Powerful forces that pushed legislation to strip the state's mental health crisis centers of major funding haven't disappeared. But wiser minds prevailed recently when the Senate Appropriations Committee unanimously approved a bill, SB 1726, that only requires the centers, including Manatee Glens, to create a statewide database to pinpoint the costs of Baker Act patients.
Those patients end up in custody as a threat to the public or themselves and can be held for evaluation for up to 72 hours.Without Crisis Stabilization Unit beds, they would be sent to emergency rooms, private hospitals or jail -- all far costlier than a center dedicated to treating mental health.
The poisonous legislation, SB 7122, would have slashed flat fees based on the number of beds at a crisis center by 75 percent. Current capacity funding allows the state's 117 public and private Crisis Stabilization Centers to remain poised to meet peak needs.
Instead of receiving $300 per day from the state for each bed, including empty ones, the crisis centers would be paid per patient along with 25 percent of capacity funding.
But with the cut, Manatee Glens could not afford to keep all its 18 beds open -- thus reducing the ability to serve peak caseloads.
But private hospitals would benefit handsomely, with the bill dishing out $1,200 per day per patient. The legislation looks like corporate welfare, not sound public health policy.
While a pay-as-you-go system sounds reasonable, mental health emergencies cannot be predicted. This situation is similar to EMS and fire stations, ever vigilant to respond to emergencies.
The state Department of Children and Families paid out some $61.3 million last year for this guaranteed safety net, a fraction of the state's $75 billion budget and a good investment in the expertise and specialized care found at mental health crisis centers.
"In Manatee County, this bill would result in the closure of most beds in the Manatee Glens Crisis Center for adult and child involuntary Baker Act commitments," Manatee Glens president and CEO Mary Ruiz told Herald reporter Richard Dymond. "The impact on our law enforcement and hospital emergency rooms would be catastrophic."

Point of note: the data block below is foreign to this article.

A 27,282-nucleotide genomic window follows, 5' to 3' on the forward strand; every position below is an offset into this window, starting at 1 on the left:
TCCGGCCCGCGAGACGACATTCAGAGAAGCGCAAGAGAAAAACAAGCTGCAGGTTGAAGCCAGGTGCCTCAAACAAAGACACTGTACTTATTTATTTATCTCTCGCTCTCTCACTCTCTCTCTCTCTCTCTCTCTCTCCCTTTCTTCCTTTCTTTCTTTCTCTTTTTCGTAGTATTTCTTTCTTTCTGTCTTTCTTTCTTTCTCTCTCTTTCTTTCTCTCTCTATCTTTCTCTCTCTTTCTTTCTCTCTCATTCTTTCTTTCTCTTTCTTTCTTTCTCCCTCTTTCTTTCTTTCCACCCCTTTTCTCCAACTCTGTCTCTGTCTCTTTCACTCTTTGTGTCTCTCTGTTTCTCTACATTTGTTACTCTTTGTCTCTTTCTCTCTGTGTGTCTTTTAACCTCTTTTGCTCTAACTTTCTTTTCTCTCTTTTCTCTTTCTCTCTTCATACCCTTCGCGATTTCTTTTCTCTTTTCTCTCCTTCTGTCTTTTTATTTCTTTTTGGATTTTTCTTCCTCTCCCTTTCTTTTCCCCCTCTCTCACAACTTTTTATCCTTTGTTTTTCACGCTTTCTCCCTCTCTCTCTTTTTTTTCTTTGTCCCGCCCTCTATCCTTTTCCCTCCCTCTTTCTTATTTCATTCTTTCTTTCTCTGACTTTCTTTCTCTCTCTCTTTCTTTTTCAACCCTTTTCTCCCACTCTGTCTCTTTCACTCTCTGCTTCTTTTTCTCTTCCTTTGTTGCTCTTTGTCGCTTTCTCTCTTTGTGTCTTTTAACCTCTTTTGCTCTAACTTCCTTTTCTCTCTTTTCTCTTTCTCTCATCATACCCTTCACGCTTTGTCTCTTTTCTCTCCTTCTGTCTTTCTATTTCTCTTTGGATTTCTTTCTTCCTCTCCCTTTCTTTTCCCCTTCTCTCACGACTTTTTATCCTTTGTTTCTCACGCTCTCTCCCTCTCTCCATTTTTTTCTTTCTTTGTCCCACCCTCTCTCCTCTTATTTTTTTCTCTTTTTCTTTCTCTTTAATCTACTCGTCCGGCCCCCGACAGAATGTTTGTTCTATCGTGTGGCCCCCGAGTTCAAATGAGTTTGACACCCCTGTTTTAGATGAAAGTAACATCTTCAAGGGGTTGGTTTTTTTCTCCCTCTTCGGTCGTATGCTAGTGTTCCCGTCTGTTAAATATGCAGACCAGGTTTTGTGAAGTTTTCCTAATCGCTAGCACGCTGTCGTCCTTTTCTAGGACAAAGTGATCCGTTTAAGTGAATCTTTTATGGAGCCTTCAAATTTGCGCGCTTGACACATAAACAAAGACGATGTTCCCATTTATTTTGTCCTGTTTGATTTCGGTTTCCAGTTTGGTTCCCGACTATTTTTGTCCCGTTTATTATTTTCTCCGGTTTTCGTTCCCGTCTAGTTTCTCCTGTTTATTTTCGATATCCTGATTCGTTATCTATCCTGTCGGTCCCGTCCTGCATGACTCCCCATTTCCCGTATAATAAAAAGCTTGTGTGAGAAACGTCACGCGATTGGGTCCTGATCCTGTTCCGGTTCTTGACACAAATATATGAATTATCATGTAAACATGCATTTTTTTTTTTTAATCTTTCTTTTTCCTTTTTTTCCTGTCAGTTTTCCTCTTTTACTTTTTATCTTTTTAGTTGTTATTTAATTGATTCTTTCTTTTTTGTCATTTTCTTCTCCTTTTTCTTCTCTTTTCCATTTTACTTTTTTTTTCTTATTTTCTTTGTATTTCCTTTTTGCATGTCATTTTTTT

Manatee County Sheriff Brad Steube and the Florida Sheriff's Association stand in strong opposition to 7122 as a time-consuming diversion of deputies to hospitals and an expensive burden for jails among the pitfalls.
On April Fool's day, no less, the Senate Children, Families, and Elder Affairs Committee heard experts decry SB 7122, postponed additional discussion, but after some senators and the experts left the room, the bill was reintroduced and approved 6-4.
That skullduggery demonstrates the political power in play, and gives pause that the bill will resurface when senators return to Tallahassee on Monday for the final two weeks of the session.
Both Ruiz and Steube expressed encouragement that SB 1726, the database bill, would supplant SB 7122. That should be the case.
The database bill would provide the Legislature with statistical evidence to reform the system next year, should the data suggest change is needed.
But the Legislature has a reputation for sneaking in bad legislation in the waning days of a session. Opponents to the language in SB 7122 must stand on guard.
In an interview Friday, Bradenton Sen. Bill Galvano -- a longtime advocate for mental health care -- expressed doubt that 7122's tough language would return.
Strange end-of-session machinations often occur in the Legislature. That should not be the case with funding for mental health crisis centers.